1. London Paddington
Isambard Kingdom Brunel’s trainshed at Paddington is one of the wonders of British architecture. The first real cathedral of the railway age, with columns supporting the innovative, ridge-and-furrow glazed roof, it was both decorative and ingeniously functional. Hidden pipes drained rainwater underneath the concourse floor, while the roof’s iron beams were pierced with geometric shapes to help the cleaners fit the scaffolding necessary to clean this complex structure.
2. Newcastle Central, Tyne & Wear
Hailed as one of the nation’s greatest stations, Newcastle Central Station is a classical tour-de-force. Designed by John Dobson, it was built in a commanding Doric style with a 600 feet long street façade. With the help of engineer Robert Stephenson, Dobson also designed the enormous trainshed, which comprises three arched glass roofs built in a curve. It was the first true iron-and-glass vault on a giant scale, and the ancestor of other great city station trainsheds.
3. Windsor and Eton Riverside, Berkshire
This engaging Tudor-style composition was perhaps the most playful station designed by Sir William Tite. A well-established architect who made his name internationally with the Royal Exchange in London, Tite turned his hand to station design in the 1830s and 40s. His railway work soon provided the bulk of his practice’s income.
4. Carlisle Citadel, Cumbria
The magnificent Citadel Station designed by Sir William Tite in 1847 for seven different railway companies, is built in fine, local red sandstone. Its grand, five-bay, buttressed porte-cochère is complemented by an ecclesiastical-looking clock tower.
5. Huddersfield, West Yorkshire
Fronted by a magnificent classical portico, J P Pritchett’s Huddersfield station is a prime example of how classical features were used to add dignity to the new building type of the railway station. The result resembled the large Yorkshire country house Wentworth Woodhouse.
6. Monkwearmouth, Tyne & Wear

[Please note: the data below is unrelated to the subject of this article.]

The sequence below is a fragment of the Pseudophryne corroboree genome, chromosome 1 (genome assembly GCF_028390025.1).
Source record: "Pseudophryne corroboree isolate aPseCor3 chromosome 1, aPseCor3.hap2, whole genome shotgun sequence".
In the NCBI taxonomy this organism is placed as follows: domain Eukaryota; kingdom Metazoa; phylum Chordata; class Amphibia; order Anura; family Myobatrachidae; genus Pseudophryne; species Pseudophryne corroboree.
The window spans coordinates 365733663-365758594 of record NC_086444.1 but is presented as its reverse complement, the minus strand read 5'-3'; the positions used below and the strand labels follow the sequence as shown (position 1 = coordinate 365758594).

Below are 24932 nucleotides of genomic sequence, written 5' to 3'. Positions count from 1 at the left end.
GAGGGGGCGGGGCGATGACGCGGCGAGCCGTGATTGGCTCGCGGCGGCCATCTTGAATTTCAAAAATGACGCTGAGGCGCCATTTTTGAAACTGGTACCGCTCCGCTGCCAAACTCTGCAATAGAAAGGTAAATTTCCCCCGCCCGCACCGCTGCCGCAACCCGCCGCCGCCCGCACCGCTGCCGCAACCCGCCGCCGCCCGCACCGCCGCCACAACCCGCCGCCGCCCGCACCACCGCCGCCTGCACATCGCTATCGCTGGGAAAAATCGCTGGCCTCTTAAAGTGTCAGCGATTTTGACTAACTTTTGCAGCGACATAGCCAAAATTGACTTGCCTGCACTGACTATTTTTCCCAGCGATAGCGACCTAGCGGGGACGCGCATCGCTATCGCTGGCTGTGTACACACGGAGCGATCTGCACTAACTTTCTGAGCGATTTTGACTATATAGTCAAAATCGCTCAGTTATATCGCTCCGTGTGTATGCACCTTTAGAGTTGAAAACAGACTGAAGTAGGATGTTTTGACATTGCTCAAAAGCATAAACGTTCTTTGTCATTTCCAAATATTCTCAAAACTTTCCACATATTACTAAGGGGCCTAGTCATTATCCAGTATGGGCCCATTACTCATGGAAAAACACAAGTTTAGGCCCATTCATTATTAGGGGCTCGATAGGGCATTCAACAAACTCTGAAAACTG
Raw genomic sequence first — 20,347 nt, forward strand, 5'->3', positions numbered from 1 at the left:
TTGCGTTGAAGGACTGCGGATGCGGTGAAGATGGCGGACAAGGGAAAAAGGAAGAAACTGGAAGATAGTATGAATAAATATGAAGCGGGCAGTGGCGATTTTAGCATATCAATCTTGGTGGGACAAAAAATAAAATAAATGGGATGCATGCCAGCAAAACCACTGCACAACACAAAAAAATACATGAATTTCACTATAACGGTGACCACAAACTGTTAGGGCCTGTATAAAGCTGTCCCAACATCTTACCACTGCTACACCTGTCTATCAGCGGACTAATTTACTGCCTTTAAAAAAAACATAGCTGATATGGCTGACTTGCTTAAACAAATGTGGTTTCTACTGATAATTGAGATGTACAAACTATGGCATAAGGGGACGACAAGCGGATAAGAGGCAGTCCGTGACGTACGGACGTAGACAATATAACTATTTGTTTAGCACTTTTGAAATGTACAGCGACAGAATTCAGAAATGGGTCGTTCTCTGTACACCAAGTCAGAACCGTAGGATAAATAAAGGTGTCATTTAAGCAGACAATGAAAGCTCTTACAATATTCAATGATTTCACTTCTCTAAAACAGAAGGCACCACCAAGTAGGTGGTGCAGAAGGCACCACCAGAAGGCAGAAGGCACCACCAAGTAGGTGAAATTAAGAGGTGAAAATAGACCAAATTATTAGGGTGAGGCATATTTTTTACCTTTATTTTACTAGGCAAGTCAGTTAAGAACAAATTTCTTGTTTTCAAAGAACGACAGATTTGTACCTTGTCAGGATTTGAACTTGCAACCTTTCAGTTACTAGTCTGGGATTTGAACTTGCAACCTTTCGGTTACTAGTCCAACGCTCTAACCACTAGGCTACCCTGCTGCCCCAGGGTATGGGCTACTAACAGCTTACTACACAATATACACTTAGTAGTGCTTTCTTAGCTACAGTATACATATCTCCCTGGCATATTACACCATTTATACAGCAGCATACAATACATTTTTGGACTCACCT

A grand, tetrastyle Ionic portico is flanked by wings incorporating Greek Doric columns and Tuscan pilasters; the result is a strikingly handsome classical civic building which resonates dignity and permanence. Designed by local architect Thomas Moore in 1848, Monkwearmouth Station now houses a small railway museum.
7. Battle, East Sussex
At Battle, William Tress’ Gothic-style station balanced the new technology of the Victorian era with the rich architectural tradition of England’s past. He chose a Gothic style to evoke the former splendours of the famous Battle Abbey nearby.
8. Wolferton, Norfolk
Wolferton was built to serve the Royal Family’s Sandringham estate. Eclectic architect W N Ashbee created a suite of Tudor-style royal reception and retiring rooms as well as a spacious carriage dock and a small gasworks, which lit the entire station. The body of King George VI, who died at Sandringham, was carried by funeral train from Wolferton in February 1952.
9. Great Malvern, Worcestershire
One of the most characterful stations of the 1860s, Great Malvern was designed by E W Elmslie in the Gothic style. Its deep platform awnings are supported by brackets with ornamental spandrels and iron columns topped by brightly coloured foliage-strewn capitals.
10. London St Pancras
At 243 feet wide, the trainshed at St Pancras, of 1865–8, was the largest man-made span in the world for over twenty years. It was designed by William Henry Barlow, the Midland Railway’s Chief Engineer, with the help of Rowland Mason Ordish, an expert on iron construction who had worked at the Crystal Palace, and the Royal Albert Hall. Two acres of glazing made up the roof, while its massive, iron ribs were decorated with quatrefoils, circles and stars.
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The English Railway Station, written by historian Steven Parissien, is an accessible, engaging and comprehensively illustrated general history of the architectural development and social history of the British railway station, from the dawn of the Railway Age to the ravages of the 1960s and the station’s rebirth at the end of the 20th century. It traces how the station evolved into a recognisable building type, examines the great cathedrals and the evocative country stations of the Victorian era, and looks at how the railway station has, over the last fifty years, regained its place at the heart of our communities.